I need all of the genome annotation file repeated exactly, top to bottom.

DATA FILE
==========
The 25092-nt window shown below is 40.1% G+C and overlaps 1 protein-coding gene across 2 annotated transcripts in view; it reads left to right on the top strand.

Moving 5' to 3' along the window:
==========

The 25092-nt window shown below is 40.1% G+C and overlaps 1 protein-coding gene across 2 annotated transcripts in view; it reads left to right on the top strand.

Moving 5' to 3' along the window: